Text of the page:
I remember the good old days when I worked for a living and had the opportunity to work overtime. The reward was pay at time-and-a-half for every hour over eight hours. Saturday work was also paid at time-and-a-half. Sundays and holidays paid double-time, but that’s for another story.
I’ve been retired for about twelve years. I won’t talk about Social Security although I could say a lot. I want to talk about my life. At 76 I feel I’m on overtime. I’ve outlived my father’s 50 and his father’s 75 years. May God give me the years he gave my mother, 87 with a lifetime of smoking, or her father, who may have been over 100 when he died.
So what do you get for time-and-a-half on the job of life? For me, the compensation has been worth the hours. Today, for example, was the first day of my kids’ school. In El Salvador the school year runs from January to November. Being a retired teacher gives me a double shot of joy to cross the threshold of Centro Escolar Francisco Gavidia and receive a handshake and greeting from the school principal. Margarita has Luís on one side and Adriana holding her hand on the other. I bring up the rear and just bask in the blur of children’s voices as we head to their classrooms. Luís is going into fourth grade. He remembers the words on one of his tee-shirts, “I am the boss of me” and moves a bit away from his mother. Adriana forgets she’s seven-and-a-half and clings to Margarita as if it were her very first day of pre-school.
We greet Adri’s first grade teacher and they exchange hugs. We move on to Adri’s class room to meet her new teacher. Before we can cross the room, Adriana finds her classmate from Colegio Lidia Valiente, her first school, and grabs an adjacent desk. Sissi gives me a warm hug. I was her English teacher at the colegio as well as Adriana’s. They get themselves situated and begin what I estimate will be a ten-month conversation interrupted only by the teacher’s pleas to pay attention.
We escort Luís to his class and find he’s not with the same boys he had problems with last year. A good start. Luís is easily “distracted”. But I don’t see his “girl friend” Paola either. That may be good as well. Once he’s installed we go back for one final interaction with the princess. She gives us hugs and we leave for home. School will have its first short day and we’ll be back at ten to collect the kids.
Nothing starts or ends on time in El Salvador so we waited outside the locked door until about 10:20 before they let the kindergarten kids and their mothers out. Anxious mothers were taking up almost the whole sidewalk until a teacher asked them to retreat to the street or step up on the grassy area bordering the pathway to the street. Little bodies seemed to be lost between a wall and the parents on the grass. My height advantage allowed me to spot Adriana in the throng. She was shortly followed by her brother. We got separated trying to exit but found each other on the street.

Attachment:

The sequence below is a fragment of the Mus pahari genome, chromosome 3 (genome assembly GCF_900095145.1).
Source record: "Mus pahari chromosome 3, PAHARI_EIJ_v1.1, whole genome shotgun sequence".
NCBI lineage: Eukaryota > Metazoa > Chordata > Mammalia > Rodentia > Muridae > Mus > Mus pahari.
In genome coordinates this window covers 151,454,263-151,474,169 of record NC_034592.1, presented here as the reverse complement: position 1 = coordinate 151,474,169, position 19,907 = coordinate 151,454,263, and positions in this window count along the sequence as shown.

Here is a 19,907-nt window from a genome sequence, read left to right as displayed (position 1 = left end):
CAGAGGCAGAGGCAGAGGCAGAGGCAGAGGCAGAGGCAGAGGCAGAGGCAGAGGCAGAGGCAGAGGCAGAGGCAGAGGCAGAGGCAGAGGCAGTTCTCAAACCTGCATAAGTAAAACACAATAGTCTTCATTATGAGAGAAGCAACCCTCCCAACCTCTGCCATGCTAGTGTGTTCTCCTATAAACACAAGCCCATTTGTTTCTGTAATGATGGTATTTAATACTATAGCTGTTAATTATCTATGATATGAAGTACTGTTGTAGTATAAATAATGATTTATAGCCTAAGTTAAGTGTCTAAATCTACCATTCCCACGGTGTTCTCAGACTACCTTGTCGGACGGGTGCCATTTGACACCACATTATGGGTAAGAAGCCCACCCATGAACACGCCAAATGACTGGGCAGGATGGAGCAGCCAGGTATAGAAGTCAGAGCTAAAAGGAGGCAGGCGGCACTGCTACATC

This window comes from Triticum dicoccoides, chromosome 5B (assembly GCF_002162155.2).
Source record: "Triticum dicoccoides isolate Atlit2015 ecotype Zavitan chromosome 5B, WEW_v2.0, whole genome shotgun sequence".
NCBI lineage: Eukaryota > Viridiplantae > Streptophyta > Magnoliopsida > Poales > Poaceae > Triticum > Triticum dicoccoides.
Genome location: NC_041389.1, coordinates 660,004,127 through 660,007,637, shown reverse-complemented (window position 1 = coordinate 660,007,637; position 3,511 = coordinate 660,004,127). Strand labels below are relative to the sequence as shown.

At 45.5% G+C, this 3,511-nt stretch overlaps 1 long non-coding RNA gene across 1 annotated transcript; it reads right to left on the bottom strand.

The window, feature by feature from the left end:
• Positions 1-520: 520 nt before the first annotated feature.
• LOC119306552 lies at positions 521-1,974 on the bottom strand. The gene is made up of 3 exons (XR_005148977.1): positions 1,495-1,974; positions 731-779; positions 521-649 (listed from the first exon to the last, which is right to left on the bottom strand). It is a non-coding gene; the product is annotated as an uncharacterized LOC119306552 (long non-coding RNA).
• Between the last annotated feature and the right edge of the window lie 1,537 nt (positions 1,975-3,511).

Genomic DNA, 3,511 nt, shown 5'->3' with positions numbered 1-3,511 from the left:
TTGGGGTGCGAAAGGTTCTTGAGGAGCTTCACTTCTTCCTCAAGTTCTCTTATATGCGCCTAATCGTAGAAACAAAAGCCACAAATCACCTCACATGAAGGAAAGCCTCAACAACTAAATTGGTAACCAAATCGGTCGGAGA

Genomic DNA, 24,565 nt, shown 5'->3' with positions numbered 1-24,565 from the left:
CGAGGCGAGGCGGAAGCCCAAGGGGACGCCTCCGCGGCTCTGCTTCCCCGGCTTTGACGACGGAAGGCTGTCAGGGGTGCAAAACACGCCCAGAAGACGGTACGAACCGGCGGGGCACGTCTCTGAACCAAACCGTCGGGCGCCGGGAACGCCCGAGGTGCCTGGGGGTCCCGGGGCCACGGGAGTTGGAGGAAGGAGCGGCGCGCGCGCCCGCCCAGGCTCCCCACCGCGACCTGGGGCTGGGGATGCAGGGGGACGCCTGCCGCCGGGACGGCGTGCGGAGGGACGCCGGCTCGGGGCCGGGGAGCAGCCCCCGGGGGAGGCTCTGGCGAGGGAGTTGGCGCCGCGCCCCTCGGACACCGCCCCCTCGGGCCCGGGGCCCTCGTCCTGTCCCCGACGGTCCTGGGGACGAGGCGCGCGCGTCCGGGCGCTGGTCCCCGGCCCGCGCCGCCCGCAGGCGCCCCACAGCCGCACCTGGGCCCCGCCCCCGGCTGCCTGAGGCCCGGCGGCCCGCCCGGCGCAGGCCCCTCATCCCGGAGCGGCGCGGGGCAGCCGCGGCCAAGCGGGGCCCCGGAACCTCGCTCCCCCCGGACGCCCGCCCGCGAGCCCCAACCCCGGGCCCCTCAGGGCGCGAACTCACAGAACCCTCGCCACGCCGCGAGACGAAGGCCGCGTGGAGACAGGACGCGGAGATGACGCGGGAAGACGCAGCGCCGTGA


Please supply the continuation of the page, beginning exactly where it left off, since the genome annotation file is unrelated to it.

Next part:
Once home, the kids changed clothes and Luís disappeared to find his friends. I went back to my laptop to read the rest of the mail and the news. When I needed a stretch, I want out to the patio and found Margarita with the hose and Adriana in her panties. They had given Duke the Dog a bath prior to tomorrow’s microbus trip to the vet’s for the second of his series of shots. Their next task was to clean and hose down the chicken pen. Our little girl went in among the two roosters and twelve hens with a broom while Margarita manned the hose.
There is a special joy in seeing the two girls work together. Adriana is not afraid to work nor is she without initiative when work is needed to be done. In this she is just the opposite of her big sister María (who has gone on to make her life with her Milton).
One more short story: Last night we went to a quinceañera in the street around the corner. The 15-year old neighbor began the dance with our 18-year old Juan. It was delightfully funny watching him dance with a girl who seemed to be an inch or two taller than he. But as other young people (and the slightly tipsy uncle) shook and shimmied, we saw Adriana the pom-pom girl and a little girl friend stepping and gyrating. My smile must have lit up our little table but anyone watching me would have thought I was just enjoying how cute the two little girls were or how amused I was at my princess’ growing up. But they’d be only partially correct. I was praying. I was praying that God would give me at least the 7 1/2 years until Adriana’s quinceañera, so that she would have her first dance with her very own father, not her big brother or a neighborhood kid.
And when I relished that mental event a few moments, I expanded it to her wedding. A wedding for which she’d still be a virgin and still be her old daddy’s little girl. Father God, let me live to dance with Adriana at her wedding. May that young man treat her as I try to treat her mother. May he be patient, understanding, and doting. After all, he’ll be getting a princess,.
These anecdotes, vignettes and thoughts may not seem out of the ordinary even for my current environment. But consider how being retired offers me the time, the all important and too short time to thoroughly enjoy them.